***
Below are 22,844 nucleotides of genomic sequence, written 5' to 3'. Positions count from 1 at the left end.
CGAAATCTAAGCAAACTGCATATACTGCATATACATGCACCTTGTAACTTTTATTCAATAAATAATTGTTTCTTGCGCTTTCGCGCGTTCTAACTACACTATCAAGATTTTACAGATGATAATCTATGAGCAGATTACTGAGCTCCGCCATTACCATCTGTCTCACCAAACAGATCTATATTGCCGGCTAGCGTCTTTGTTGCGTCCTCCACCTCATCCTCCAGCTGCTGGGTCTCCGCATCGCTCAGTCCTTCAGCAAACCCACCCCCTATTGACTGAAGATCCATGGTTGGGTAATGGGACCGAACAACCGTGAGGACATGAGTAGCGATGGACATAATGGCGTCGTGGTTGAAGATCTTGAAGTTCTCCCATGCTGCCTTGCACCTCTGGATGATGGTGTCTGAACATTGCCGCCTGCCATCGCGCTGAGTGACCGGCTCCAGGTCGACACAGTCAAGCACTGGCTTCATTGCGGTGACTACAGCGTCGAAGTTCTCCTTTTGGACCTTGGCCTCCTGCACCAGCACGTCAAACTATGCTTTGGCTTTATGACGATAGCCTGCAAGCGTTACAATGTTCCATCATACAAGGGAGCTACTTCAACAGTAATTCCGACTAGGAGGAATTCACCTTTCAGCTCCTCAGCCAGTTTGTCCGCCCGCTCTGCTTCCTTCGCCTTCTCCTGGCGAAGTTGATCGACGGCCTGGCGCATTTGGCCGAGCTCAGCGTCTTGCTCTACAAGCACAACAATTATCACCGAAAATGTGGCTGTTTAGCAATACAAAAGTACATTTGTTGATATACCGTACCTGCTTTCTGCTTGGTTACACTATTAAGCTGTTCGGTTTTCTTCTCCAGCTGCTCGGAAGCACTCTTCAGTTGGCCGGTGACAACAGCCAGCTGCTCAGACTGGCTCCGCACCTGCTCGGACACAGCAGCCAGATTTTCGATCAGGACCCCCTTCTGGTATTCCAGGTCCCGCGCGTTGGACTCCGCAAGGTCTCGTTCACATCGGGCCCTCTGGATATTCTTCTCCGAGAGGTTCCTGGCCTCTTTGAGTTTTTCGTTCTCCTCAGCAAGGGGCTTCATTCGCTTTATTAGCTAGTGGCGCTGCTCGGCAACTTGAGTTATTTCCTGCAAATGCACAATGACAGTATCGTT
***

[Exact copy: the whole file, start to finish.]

Below are 22,844 nucleotides of genomic sequence, written 5' to 3'. Positions count from 1 at the left end.
CGAAATCTAAGCAAACTGCATATACTGCATATACATGCACCTTGTAACTTTTATTCAATAAATAATTGTTTCTTGCGCTTTCGCGCGTTCTAACTACACTATCAAGATTTTACAGATGATAATCTATGAGCAGATTACTGAGCTCCGCCATTACCATCTGTCTCACCAAACAGATCTATATTGCCGGCTAGCGTCTTTGTTGCGTCCTCCACCTCATCCTCCAGCTGCTGGGTCTCCGCATCGCTCAGTCCTTCAGCAAACCCACCCCCTATTGACTGAAGATCCATGGTTGGGTAATGGGACCGAACAACCGTGAGGACATGAGTAGCGATGGACATAATGGCGTCGTGGTTGAAGATCTTGAAGTTCTCCCATGCTGCCTTGCACCTCTGGATGATGGTGTCTGAACATTGCCGCCTGCCATCGCGCTGAGTGACCGGCTCCAGGTCGACACAGTCAAGCACTGGCTTCATTGCGGTGACTACAGCGTCGAAGTTCTCCTTTTGGACCTTGGCCTCCTGCACCAGCACGTCAAACTATGCTTTGGCTTTATGACGATAGCCTGCAAGCGTTACAATGTTCCATCATACAAGGGAGCTACTTCAACAGTAATTCCGACTAGGAGGAATTCACCTTTCAGCTCCTCAGCCAGTTTGTCCGCCCGCTCTGCTTCCTTCGCCTTCTCCTGGCGAAGTTGATCGACGGCCTGGCGCATTTGGCCGAGCTCAGCGTCTTGCTCTACAAGCACAACAATTATCACCGAAAATGTGGCTGTTTAGCAATACAAAAGTACATTTGTTGATATACCGTACCTGCTTTCTGCTTGGTTACACTATTAAGCTGTTCGGTTTTCTTCTCCAGCTGCTCGGAAGCACTCTTCAGTTGGCCGGTGACAACAGCCAGCTGCTCAGACTGGCTCCGCACCTGCTCGGACACAGCAGCCAGATTTTCGATCAGGACCCCCTTCTGGTATTCCAGGTCCCGCGCGTTGGACTCCGCAAGGTCTCGTTCACATCGGGCCCTCTGGATATTCTTCTCCGAGAGGTTCCTGGCCTCTTTGAGTTTTTCGTTCTCCTCAGCAAGGGGCTTCATTCGCTTTATTAGCTAGTGGCGCTGCTCGGCAACTTGAGTTATTTCCTGCAAATGCACAATGACAGTATCGTT